Ivona Hopit, an ugly and poor Burgundian peasant girl. Ivona is an insolently silent young woman who seldom responds to the words or actions of others. She refuses to bow to the court or to obey any of their commands. Her sluggishness and enigmatic simplicity elicit the interest of Prince Philip and inspire him to propose marriage. Her eyes are expressive, and on the rare occasions when she speaks, her words are few and often mystical. She is at various times arrogant, vulnerable, angry, or sad, and the prince and the royal court take pains to provoke or interpret her. Ultimately, they all feel threatened in some way and plot her murder. Ivona dies choking on a fish bone at a betrothal banquet in her honor.
Philip, the prince of Burgundia, a troubled and sensitive young man who is restless in his position as heir to the throne and reluctant to accept a conventional, political marriage. Ivona’s simplicity attracts his interest: He believes that his richness entitles him to take on her misery, and he decides to make her his princess. He generally speaks honestly and guilelessly but is subject to sharp mood changes. He initially sees Ivona as a heroic challenge who will help him to realize his princely potential, but then he is amazed and intimidated when she grows to love him. He at first delights in the scandal his betrothal precipitates but later becomes touchy and paranoid about the laughter and gossip of the court ladies. He uses his power and the eerie power of Ivona’s weakness and silence to taunt and manipulate his parents and the court. Prince Philip is capable of extremes of both vulnerability...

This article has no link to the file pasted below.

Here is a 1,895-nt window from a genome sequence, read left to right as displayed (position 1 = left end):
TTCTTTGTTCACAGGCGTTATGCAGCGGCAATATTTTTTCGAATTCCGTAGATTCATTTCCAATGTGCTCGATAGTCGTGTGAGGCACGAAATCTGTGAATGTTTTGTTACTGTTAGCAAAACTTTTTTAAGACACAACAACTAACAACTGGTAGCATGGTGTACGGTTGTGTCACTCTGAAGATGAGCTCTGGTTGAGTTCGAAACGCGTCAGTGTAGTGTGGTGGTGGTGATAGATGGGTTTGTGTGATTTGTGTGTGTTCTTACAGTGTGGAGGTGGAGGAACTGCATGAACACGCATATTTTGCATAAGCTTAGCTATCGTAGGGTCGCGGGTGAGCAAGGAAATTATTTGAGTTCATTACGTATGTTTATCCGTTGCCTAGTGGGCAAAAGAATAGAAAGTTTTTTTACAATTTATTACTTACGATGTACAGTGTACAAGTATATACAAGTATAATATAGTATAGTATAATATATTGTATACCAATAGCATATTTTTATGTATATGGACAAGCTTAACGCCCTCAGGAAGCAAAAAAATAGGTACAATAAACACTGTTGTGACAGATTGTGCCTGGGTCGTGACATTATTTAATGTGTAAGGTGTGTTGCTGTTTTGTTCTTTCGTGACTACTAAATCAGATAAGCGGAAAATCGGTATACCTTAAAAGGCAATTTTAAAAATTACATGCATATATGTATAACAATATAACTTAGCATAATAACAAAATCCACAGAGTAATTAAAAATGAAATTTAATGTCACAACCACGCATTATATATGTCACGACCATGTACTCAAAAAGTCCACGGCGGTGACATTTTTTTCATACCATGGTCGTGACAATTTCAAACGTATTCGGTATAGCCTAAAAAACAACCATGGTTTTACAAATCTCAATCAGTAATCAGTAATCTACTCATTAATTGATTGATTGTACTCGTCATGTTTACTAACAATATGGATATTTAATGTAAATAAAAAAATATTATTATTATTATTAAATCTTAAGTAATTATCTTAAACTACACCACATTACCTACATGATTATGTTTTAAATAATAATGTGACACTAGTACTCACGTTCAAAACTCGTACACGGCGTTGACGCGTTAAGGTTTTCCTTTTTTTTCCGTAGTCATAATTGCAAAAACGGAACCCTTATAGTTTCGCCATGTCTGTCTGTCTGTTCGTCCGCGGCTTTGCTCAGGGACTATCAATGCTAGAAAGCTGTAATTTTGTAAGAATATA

(The entire section is 683 words.)